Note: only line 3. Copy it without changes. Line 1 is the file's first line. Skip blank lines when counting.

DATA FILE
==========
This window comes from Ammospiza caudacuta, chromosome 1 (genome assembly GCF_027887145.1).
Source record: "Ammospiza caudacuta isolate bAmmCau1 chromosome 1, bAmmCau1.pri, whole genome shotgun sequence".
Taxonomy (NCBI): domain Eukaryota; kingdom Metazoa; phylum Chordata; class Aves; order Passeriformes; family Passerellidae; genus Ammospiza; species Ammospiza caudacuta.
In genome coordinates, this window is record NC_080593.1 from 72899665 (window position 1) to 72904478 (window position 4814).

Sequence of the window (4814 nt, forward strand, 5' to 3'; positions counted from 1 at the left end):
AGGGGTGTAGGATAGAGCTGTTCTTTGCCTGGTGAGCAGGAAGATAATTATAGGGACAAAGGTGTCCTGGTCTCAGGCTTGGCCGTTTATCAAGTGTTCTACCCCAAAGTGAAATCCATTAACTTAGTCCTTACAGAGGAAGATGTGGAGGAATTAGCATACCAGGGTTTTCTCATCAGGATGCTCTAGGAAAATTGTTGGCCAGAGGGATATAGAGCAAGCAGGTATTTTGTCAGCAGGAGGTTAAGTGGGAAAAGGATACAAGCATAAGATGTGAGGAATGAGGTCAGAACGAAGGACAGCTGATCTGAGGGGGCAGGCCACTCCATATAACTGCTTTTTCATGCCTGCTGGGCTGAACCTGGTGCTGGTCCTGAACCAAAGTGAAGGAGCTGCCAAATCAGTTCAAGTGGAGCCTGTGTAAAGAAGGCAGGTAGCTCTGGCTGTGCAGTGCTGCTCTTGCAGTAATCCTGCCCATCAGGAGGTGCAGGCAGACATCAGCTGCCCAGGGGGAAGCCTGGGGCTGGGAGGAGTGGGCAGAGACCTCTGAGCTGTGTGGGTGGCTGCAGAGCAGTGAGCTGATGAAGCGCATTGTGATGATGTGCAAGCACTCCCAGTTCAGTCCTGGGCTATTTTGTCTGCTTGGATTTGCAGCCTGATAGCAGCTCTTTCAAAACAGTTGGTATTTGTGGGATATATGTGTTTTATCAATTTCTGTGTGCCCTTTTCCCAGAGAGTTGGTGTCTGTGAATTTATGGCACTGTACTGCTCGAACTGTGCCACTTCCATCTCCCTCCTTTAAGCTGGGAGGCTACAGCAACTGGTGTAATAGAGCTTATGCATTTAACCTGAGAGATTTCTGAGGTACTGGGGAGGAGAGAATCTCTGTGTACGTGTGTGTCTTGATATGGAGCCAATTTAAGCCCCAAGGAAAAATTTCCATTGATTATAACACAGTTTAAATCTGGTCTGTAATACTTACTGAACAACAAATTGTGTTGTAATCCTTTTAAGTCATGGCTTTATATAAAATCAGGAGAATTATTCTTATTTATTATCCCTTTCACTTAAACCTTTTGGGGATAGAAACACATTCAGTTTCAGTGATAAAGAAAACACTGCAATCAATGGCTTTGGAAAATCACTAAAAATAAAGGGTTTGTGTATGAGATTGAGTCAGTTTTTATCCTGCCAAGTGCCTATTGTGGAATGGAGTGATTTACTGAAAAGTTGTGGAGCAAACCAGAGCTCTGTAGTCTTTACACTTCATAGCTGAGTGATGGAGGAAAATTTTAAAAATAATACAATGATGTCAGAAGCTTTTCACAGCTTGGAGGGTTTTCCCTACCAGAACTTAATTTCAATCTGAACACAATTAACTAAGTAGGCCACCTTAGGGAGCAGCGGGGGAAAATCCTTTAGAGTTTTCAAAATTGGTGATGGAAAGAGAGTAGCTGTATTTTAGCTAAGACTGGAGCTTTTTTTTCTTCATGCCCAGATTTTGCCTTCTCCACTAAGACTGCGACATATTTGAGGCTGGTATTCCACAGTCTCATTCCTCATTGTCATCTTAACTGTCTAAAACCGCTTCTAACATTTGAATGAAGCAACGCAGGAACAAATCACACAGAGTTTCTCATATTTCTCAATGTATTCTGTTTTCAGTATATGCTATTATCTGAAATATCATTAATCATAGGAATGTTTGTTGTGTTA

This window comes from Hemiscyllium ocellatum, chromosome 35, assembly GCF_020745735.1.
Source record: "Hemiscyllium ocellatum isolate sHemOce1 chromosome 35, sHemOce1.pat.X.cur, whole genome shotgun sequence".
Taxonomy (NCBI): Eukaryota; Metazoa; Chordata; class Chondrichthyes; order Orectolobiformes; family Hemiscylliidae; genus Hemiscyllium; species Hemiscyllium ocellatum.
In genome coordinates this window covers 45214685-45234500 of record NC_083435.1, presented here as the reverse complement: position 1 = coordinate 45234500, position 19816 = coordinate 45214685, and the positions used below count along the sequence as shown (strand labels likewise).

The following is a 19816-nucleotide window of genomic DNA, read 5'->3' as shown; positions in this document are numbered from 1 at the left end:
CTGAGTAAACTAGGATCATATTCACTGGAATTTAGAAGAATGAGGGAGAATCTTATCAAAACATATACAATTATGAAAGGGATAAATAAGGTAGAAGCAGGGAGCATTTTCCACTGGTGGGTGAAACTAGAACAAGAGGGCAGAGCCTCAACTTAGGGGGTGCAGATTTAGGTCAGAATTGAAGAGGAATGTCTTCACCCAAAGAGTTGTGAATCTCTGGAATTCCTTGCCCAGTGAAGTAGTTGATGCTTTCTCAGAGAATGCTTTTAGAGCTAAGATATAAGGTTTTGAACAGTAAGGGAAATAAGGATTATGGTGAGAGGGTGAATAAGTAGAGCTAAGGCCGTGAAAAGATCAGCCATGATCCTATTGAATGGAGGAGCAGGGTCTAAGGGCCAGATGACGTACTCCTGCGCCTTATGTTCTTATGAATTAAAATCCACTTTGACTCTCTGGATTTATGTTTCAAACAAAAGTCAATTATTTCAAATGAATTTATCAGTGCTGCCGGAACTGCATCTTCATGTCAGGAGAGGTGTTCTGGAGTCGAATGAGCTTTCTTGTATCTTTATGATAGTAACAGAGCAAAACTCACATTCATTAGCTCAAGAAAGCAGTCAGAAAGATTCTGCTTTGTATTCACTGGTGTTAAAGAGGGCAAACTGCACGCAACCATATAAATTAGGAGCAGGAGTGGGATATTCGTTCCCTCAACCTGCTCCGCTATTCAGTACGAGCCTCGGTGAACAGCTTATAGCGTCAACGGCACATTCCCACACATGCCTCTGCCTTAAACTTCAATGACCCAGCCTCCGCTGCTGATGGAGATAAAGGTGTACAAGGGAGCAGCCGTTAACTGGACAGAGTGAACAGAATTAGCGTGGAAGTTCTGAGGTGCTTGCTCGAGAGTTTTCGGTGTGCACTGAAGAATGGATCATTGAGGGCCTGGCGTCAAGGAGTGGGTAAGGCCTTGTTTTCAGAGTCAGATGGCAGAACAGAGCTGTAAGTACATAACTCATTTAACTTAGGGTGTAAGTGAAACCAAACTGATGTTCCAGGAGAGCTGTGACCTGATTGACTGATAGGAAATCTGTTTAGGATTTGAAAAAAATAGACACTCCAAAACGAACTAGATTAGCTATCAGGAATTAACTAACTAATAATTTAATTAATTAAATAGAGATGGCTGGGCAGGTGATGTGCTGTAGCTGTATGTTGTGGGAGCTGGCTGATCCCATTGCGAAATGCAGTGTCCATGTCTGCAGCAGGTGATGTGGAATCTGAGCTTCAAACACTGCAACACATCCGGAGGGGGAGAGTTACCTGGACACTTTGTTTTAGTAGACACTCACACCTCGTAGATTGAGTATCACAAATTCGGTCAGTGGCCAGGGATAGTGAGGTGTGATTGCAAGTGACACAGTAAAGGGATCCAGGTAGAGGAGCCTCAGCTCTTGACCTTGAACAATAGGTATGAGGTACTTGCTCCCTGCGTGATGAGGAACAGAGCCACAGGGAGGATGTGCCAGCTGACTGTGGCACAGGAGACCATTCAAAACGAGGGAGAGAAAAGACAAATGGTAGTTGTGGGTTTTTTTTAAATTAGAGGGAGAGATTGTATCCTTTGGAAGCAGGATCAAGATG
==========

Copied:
Taxonomy (NCBI): domain Eukaryota; kingdom Metazoa; phylum Chordata; class Aves; order Passeriformes; family Passerellidae; genus Ammospiza; species Ammospiza caudacuta.